The last part, of course, is nothing short of a lie. That a religious zealot like Hobson would have a high tolerance for untruthfulness is not surprising, as promoting falsehoods is their stock in trade. But for the record, Dawkins has unequivocally denied he is in favor of the legal sanctions or coercions Hobson claims he promotes. Austin Cline also highlights the first part, just as outrageous:
Anyone who would claim that simply wanting a viewpoint to spread in order to improve things “surely merits” the label “militant” has passed far outside the boundaries of reasonable discourse or any sort of thinking that is restricted by basic logic. (Austin Cline)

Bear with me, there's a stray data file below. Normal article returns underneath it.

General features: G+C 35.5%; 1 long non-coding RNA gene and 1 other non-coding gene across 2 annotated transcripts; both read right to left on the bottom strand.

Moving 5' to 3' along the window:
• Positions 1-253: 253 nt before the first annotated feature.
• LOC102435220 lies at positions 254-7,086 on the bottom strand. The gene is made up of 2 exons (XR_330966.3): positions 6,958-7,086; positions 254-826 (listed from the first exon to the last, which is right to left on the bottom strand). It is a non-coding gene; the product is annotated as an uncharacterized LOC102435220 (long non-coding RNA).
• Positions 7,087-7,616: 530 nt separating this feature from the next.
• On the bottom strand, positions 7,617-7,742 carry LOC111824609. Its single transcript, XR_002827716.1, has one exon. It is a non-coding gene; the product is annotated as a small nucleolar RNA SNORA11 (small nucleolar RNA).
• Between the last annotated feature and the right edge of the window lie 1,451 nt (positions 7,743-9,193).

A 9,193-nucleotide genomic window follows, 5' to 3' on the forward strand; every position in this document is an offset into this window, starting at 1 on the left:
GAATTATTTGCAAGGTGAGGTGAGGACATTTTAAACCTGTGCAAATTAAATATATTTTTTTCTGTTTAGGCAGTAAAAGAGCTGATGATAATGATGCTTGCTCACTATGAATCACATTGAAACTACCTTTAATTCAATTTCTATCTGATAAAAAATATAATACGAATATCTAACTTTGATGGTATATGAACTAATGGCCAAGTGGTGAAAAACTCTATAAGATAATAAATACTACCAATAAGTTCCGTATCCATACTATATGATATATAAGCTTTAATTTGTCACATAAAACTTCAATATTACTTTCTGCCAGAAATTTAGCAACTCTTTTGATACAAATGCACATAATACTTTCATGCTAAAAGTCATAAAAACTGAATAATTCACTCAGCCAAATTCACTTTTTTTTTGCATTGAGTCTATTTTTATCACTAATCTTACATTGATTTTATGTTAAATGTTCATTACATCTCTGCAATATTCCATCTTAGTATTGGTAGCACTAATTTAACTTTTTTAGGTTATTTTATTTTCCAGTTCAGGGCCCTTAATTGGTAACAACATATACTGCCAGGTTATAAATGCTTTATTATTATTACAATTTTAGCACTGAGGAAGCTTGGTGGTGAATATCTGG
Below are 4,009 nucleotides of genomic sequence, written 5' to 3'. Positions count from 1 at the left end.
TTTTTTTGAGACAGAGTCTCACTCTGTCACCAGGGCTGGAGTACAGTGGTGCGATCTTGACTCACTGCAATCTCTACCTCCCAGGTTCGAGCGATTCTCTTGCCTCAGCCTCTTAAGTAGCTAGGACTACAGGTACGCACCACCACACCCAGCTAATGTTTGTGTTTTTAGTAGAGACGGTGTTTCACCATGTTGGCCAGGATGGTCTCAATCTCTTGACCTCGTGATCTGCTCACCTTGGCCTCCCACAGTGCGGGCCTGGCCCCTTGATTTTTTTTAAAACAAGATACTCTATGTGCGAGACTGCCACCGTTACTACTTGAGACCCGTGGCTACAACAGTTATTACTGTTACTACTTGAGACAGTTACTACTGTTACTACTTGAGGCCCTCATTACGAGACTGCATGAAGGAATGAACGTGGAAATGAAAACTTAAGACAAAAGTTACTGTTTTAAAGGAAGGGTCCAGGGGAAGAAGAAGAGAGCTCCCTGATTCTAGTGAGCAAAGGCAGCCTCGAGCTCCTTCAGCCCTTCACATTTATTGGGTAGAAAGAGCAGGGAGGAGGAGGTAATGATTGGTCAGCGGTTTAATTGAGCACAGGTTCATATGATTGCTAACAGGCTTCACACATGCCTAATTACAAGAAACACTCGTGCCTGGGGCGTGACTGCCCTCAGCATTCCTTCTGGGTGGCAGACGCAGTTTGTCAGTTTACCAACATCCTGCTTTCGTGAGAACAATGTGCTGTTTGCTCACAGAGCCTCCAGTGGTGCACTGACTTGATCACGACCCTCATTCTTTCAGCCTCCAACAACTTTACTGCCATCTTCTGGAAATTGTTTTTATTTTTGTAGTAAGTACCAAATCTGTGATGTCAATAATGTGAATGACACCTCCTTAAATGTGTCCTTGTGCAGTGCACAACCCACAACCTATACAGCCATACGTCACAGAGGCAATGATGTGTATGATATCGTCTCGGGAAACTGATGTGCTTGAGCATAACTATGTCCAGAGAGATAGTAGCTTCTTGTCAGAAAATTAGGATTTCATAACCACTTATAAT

Who the hell is Theo Hobson? Wikipedia describes him as some sort of maverick Protestant theologian (“post-Anglican”):
His principal interests are the relationship between Protestant Christianity and secularism, which he believes is more positive than is generally understood; the relationship between theology and literature; and the post-ecclesial renewal of worship. He thinks that large-scale carnival-style celebration must replace church worship. (Wikipedia)
I’ll give him this much: Anyone who wants to replace a church service with a bacchanalia can’t be all bad.